With enhanced chemical resistance, Master Bond MasterSil 930 is an acetoxy-type fluorosilicone for bonding, sealing and coating applications in aerospace, electronics, specialty OEM and other industries. This one part system is able to withstand exposure to water, fuels, oils, greases, refrigerants, acids, bases and solvents better than standard silicones.
MasterSil 930 has a paste viscosity, and as a one part system, it is easy to handle. It cures relatively quickly with a tack free time of 20-30 minutes, depending upon the thickness. Thinner sections cure more rapidly than thicker ones. Typical of one part silicones, the curing mechanism is based on the humidity level; the higher it is, the faster the cure. With a tensile strength of 800-1,100 psi, this compound bonds well to a wide variety of substrates including metals, composites, ceramics, glass, rubbers, plastics and other silicones.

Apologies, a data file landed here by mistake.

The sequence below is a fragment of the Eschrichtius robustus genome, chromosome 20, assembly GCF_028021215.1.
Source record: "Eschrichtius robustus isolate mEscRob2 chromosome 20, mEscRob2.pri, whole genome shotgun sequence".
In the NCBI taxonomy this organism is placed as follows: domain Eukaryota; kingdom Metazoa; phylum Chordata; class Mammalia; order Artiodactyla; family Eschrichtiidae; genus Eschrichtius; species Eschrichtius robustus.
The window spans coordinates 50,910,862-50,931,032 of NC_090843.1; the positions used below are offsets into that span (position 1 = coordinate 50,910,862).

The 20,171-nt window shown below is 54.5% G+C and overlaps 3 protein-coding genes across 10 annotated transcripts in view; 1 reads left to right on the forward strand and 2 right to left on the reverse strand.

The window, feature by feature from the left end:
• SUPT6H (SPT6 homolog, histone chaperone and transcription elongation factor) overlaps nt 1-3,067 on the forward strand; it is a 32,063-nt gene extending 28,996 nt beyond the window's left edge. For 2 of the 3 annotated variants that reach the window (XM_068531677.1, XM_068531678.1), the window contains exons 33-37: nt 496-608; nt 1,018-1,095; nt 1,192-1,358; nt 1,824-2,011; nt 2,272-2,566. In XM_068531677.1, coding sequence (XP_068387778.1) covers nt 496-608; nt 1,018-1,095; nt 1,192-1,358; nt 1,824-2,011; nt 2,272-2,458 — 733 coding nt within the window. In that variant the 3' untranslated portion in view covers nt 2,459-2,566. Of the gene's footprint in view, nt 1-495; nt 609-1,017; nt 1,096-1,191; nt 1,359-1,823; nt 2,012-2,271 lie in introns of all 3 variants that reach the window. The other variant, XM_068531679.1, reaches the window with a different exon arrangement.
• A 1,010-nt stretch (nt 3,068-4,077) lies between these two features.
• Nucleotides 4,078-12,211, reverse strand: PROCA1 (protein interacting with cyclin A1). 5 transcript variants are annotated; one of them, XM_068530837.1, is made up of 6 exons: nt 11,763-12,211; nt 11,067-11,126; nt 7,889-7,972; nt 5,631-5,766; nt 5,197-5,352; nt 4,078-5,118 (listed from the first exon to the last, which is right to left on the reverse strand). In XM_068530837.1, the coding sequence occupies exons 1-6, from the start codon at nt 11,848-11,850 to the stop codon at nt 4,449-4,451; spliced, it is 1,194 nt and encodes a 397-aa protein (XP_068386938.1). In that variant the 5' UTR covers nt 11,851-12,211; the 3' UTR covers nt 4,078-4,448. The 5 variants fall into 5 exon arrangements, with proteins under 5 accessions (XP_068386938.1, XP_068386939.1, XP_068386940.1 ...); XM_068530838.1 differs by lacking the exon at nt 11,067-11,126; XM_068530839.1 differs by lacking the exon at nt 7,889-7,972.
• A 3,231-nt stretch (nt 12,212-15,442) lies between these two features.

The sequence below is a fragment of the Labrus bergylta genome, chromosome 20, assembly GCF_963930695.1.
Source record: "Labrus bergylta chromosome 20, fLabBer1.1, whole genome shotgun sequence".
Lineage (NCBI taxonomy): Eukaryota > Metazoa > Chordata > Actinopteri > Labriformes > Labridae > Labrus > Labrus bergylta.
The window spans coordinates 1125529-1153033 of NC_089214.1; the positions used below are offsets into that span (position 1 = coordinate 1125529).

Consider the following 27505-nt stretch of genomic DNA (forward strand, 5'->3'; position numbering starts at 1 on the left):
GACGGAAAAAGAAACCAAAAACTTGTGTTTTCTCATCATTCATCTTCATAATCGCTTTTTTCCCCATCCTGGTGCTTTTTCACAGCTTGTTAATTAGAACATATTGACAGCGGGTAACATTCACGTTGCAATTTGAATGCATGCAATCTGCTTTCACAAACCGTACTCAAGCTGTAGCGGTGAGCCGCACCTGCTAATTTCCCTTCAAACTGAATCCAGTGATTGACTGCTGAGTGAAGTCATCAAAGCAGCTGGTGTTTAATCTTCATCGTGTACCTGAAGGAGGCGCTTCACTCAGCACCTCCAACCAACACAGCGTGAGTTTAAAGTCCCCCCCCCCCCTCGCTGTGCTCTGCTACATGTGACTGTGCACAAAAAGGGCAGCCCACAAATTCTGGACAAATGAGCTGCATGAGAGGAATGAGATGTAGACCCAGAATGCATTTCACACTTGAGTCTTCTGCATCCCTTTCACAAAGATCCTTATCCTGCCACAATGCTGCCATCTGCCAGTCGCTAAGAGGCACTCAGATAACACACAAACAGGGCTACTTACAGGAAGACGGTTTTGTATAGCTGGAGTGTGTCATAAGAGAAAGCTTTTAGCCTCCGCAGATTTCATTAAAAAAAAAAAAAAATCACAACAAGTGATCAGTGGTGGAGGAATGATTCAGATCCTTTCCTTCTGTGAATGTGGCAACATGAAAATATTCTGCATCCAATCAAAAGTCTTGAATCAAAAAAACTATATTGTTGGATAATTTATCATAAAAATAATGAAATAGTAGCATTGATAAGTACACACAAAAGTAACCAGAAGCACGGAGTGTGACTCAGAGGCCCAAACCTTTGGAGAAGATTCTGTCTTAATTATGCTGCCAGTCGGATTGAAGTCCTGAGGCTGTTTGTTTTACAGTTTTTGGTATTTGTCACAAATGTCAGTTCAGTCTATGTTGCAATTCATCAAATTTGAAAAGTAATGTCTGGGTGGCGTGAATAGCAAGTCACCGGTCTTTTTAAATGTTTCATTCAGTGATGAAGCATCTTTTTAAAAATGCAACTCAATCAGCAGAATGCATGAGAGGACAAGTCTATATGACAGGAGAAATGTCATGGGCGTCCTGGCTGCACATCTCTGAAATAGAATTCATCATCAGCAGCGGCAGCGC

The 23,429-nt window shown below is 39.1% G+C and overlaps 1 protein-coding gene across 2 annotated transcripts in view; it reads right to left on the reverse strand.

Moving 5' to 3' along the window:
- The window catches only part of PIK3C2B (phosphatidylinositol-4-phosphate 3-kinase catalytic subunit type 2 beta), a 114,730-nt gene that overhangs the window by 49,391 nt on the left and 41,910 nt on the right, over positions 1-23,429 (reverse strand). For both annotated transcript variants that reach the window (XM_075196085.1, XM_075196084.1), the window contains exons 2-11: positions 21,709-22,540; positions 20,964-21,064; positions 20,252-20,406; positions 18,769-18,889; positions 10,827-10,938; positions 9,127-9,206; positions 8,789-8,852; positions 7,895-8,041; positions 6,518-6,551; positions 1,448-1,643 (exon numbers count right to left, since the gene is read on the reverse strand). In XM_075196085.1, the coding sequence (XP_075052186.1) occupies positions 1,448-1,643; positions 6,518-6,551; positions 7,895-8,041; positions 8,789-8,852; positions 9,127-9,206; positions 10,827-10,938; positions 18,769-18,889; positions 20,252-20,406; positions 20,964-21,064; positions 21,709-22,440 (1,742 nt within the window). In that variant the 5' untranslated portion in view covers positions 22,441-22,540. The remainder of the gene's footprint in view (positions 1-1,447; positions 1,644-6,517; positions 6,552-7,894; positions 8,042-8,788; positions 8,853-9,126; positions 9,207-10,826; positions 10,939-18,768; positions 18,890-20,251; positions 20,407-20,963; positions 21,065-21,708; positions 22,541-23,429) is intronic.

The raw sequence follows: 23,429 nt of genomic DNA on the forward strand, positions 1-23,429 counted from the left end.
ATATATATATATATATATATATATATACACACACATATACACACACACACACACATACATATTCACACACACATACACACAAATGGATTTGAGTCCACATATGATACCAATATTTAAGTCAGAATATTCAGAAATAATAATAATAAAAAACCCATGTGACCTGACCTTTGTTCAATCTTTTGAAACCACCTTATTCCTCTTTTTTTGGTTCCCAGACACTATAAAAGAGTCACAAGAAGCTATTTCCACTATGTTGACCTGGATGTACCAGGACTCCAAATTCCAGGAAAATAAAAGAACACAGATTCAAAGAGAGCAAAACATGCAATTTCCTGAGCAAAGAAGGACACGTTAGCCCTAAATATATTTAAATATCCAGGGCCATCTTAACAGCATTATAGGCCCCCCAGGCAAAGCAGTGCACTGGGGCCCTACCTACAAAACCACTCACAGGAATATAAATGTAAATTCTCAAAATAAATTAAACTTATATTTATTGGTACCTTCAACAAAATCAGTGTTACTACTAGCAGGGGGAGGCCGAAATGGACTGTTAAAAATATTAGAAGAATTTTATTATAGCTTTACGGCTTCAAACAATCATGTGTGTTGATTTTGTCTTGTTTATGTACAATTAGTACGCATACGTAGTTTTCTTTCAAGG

Featuring a hardness of 30-40 Shore A, MasterSil 930 is a flexible system and resists rigorous thermal cycling as well as mechanical and thermal shock. It is electrically insulative and has a volume resistivity of over 1014 ohm-cm. Its service temperature range is -85°F to +450°F. MasterSil 930 is white in color and available for use in 80 gram tubes.
Related Glossary Terms
Cutting tool materials based on aluminum oxide and silicon nitride. Ceramic tools can withstand higher cutting speeds than cemented carbide tools when machining hardened steels, cast irons and high-temperature alloys.
Materials composed of different elements, with one element normally embedded in another, held together by a compatible binder.
Hardness is a measure of the resistance of a material to surface indentation or abrasion. There is no absolute scale for hardness. In order to express hardness quantitatively, each type of test has its own scale, which defines hardness. Indentation hardness obtained through static methods is measured by Brinell, Rockwell, Vickers and Knoop tests. Hardness without indentation is measured by a dynamic method, known as the Scleroscope test.
- tensile strength
In tensile testing, the ratio of maximum load to original cross-sectional area. Also called ultimate strength. Compare with yield strength.